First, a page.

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  • CCPA welcomes Randy Robinson as new Ontario Director March 27, 2019
    The Canadian Centre for Policy Alternatives is pleased to announce the appointment of Randy Robinson as the new Director of our Ontario Office.  Randy’s areas of expertise include public sector finance, the gendered rise of precarious work, neoliberalism, and labour rights. He has extensive experience in communications and research, and has been engaged in Ontario’s […]
    Canadian Centre for Policy Alternatives
  • 2019 Federal Budget Analysis February 27, 2019
    Watch this space for response and analysis of the federal budget from CCPA staff and our Alternative Federal Budget partners. More information will be added as it is available. Commentary and Analysis  Aim high, spend low: Federal budget 2019 by David MacDonald (CCPA) Budget 2019 fiddles while climate crisis looms by Hadrian Mertins-Kirkwood (CCPA) Budget hints at priorities for upcoming […]
    Canadian Centre for Policy Alternatives
  • Boots Riley in Winnipeg May 11 February 22, 2019
    Founder of the political Hip-Hop group The Coup, Boots Riley is a musician, rapper, writer and activist, whose feature film directorial and screenwriting debut — 2018’s celebrated Sorry to Bother You — received the award for Best First Feature at the 2019 Independent Spirit Awards (amongst several other accolades and recognitions). "[A] reflection of the […]
    Canadian Centre for Policy Alternatives
  • CCPA-BC welcomes Emira Mears as new Associate Director February 11, 2019
    This week the Canadian Centre for Policy Alternatives – BC Office is pleased to welcome Emira Mears to our staff team as our newly appointed Associate Director. Emira is an accomplished communications professional, digital strategist and entrepreneur. Through her former company Raised Eyebrow, she has had the opportunity to work with many organizations in the […]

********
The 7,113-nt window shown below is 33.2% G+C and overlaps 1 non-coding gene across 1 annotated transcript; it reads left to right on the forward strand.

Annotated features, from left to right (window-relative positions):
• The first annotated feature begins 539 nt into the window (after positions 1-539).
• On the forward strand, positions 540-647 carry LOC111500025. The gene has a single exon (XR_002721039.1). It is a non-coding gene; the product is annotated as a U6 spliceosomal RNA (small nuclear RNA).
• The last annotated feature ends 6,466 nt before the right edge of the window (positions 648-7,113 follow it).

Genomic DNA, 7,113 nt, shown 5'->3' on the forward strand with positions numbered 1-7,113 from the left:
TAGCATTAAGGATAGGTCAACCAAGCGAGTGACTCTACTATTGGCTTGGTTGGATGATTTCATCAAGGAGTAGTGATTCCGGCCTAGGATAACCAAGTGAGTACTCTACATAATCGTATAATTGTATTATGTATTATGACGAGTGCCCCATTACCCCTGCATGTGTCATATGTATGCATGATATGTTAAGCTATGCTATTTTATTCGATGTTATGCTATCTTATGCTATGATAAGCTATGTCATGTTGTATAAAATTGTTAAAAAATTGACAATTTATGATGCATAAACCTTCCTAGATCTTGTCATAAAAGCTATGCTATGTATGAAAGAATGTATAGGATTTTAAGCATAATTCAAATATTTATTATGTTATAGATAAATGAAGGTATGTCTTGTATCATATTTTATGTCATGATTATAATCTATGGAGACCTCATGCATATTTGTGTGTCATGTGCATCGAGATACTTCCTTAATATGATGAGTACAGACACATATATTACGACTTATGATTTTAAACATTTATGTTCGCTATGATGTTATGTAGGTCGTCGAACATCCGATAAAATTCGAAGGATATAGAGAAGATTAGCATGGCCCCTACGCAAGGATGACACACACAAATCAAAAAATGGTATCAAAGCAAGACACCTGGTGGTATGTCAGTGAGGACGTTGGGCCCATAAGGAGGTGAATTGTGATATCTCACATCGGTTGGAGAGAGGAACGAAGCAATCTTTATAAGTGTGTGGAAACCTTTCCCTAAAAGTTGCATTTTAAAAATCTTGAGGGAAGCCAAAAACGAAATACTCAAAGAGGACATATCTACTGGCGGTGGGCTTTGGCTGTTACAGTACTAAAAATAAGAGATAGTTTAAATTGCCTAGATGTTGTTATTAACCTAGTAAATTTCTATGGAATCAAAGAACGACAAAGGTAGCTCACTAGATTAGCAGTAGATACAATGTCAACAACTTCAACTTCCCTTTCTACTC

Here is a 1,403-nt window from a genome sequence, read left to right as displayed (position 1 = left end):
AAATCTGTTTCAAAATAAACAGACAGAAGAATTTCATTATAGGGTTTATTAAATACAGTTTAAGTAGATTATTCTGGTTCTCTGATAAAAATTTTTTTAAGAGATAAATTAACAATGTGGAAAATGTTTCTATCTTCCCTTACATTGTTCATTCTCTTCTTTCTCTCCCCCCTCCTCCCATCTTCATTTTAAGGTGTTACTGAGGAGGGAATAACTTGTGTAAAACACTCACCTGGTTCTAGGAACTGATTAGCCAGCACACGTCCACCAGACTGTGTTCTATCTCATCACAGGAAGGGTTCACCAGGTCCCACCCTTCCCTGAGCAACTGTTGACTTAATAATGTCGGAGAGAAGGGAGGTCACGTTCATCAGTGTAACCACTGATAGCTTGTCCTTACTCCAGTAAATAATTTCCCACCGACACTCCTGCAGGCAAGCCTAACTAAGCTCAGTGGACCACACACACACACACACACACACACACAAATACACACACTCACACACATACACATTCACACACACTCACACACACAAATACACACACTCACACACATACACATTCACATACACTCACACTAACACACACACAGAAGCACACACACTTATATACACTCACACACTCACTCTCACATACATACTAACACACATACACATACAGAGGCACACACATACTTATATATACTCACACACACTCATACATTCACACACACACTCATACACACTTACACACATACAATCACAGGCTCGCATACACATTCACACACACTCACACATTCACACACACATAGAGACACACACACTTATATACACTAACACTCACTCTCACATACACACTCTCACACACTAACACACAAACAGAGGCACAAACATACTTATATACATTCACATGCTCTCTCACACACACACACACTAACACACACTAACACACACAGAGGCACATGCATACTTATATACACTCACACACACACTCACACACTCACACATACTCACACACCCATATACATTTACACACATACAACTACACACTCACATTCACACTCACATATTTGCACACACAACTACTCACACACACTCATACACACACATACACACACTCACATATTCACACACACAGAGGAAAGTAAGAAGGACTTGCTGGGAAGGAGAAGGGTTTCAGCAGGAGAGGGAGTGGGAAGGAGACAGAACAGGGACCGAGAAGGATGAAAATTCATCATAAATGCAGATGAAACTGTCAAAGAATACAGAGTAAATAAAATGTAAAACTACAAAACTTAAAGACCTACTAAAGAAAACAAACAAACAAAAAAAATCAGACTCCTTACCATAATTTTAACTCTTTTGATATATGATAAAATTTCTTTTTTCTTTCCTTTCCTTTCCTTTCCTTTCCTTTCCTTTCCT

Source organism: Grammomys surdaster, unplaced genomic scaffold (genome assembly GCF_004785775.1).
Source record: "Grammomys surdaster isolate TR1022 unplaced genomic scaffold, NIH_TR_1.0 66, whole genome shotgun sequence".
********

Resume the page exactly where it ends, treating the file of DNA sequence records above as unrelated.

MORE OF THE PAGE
Canadian Centre for Policy Alternatives
  • Study explores media coverage of pipeline controversies December 14, 2018
    Supporters of fossil fuel infrastructure projects position themselves as friends of working people, framing climate action as antithetical to the more immediately pressing need to protect oil and gas workers’ livelihoods. And as the latest report from the CCPA-BC and Corporate Mapping Project confirms, this framing has become dominant across the media landscape. Focusing on pipeline […]
    Canadian Centre for Policy Alternatives
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The Progressive Economics Forum

January Job Gain Part-time, Self-employment

As usual, the monthly Labour Force Survey numbers headline seems to tell a different story than the underlying numbers. According to the LFS, Canada added 35,000 jobs in January. A statistically significant number of jobs, hurray!

But wait. Those were all part time jobs. We lost 10,000 full time jobs, and added 47,000 part-time jobs.

Oh, and they were all through self-employment. We lost nearly 6,000 jobs, but 41,000 Canadians entered the labour market through self-employment.

In fact, compared to last January, half of all employment growth was through self-employment, with an increase of over 68,000 self-employed workers. The overwhelming majority of those workers  were in the most precarious self-employment category – unincorporated with no paid help. Between January 2014 and January 2015, there was an increase of 53,500 self-employed workers who were unincorporated with no paid help. (All of this data is not seasonally adjusted).

Another sign of concern is the number of involuntary part-time workers, discouraged workers, and those waiting for jobs that start in a couple of months.

The underemployment rate has fallen by less than the unemployment rate has. This is most clearly shown by calculating the ratio of the two. Using seasonally unadjusted data, and comparing the last ten Januaries, the ratio of underemployment to unemployment is markedly higher in January 2015.

Underoverun

 

All of this points to underlying weakness in the Canadian labour market, on top of bleak prospects for the near term. The mayors are meeting in Toronto this week, and asking for stable funding to build much needed infrastructure. The weakness in the labour market is just one more reason that the federal government should listen very closely to what the mayors are asking for.

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